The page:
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PAS: Target Oxygen Saturation Levels for Preemies Explored

Different results seen in two studies comparing 85 to 89 percent versus 91 to 95 percent saturation

MONDAY, May 6 (HealthDay News) -- For extremely preterm infants, the optimal target oxygen saturation levels are unclear, according to two studies published online May 5, one in the Journal of the American Medical Association and one in the New England Journal of Medicine, to coincide with presentation at the annual meeting of the Pediatric Academic Societies, held from May 4 to 7 in Washington, D.C.

Barbara Schmidt, M.D., from the Children's Hospital of Philadelphia, and colleagues conducted a randomized, double-blind international study comparing effects of targeting lower (85 to 89 percent) or higher arterial oxygen saturation (91 to 95 percent) on the rates of death and disability at 18 months in 1,201 infants born before 28 gestational weeks. The researchers found that 51.6 percent of those assigned to the lower target range died or survived with disability, compared with 49.7 percent of those assigned to the higher target range (odds ratio, 1.08; P = 0.52). The rate of death was 16.6 and 15.3 percent, respectively (odds ratio, 1.11; P = 0.54).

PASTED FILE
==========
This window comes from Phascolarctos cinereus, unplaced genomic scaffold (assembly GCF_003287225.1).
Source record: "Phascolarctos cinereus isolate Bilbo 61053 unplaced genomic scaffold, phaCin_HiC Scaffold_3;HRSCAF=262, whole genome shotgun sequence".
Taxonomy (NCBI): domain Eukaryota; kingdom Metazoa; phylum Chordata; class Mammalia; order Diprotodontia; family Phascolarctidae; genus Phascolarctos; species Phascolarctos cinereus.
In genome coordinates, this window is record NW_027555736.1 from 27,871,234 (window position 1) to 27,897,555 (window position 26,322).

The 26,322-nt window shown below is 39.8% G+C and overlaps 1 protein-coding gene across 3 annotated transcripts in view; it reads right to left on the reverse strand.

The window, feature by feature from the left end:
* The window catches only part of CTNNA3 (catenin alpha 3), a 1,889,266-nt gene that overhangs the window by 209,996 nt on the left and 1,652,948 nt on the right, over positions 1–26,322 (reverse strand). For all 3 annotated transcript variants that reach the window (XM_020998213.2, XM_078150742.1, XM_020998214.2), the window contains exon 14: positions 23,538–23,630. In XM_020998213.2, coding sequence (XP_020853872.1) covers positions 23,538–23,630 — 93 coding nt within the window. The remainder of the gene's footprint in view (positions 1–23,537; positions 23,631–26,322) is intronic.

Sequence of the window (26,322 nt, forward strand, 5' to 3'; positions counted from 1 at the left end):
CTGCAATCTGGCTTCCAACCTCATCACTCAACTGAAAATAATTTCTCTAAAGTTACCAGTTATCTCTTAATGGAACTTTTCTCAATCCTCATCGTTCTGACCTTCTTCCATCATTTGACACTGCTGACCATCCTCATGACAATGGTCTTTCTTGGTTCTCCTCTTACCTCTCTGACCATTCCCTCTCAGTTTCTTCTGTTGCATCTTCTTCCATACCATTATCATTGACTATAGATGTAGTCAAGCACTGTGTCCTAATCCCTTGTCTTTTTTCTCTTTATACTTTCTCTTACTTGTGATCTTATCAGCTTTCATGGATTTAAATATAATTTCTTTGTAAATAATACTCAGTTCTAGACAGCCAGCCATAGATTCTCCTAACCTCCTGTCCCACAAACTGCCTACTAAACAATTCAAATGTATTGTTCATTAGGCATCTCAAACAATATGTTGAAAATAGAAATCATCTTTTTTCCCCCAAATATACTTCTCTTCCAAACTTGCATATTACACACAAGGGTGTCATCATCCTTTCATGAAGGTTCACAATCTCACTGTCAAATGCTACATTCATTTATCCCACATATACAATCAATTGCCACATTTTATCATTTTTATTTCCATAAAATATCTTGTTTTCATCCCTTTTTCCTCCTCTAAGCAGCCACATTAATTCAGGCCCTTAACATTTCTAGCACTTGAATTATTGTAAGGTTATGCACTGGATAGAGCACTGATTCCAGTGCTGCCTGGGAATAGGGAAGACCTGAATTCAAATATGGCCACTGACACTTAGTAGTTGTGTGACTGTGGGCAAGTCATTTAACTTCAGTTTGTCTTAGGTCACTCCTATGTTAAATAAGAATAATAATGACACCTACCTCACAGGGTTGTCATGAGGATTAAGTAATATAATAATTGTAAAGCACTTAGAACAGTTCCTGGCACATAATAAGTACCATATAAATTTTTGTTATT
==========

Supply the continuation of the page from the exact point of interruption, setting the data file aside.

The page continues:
Ben J. Stenson, M.D., from the University of Edinburgh in the United Kingdom, and colleagues conducted three international randomized, controlled trials comparing lower and higher arterial oxygen saturation on disability-free survival at age 2 years for infants born before 28 weeks of gestation. The researchers found that the rate of death was significantly higher in the lower target range group (23.1 percent) compared with the higher target range group (15.9 percent; relative risk in lower-target group, 1.45).

"Targeting an oxygen saturation below 90 percent with the use of current oximeters in extremely preterm infants was associated with an increased risk of death," Stenson and colleagues write.

Two authors of the Schmidt study disclosed financial ties to Masimo, which manufacture pulse oximeters and partially funded the study. Masimo provided the pulse oximeters for the Stenson study.

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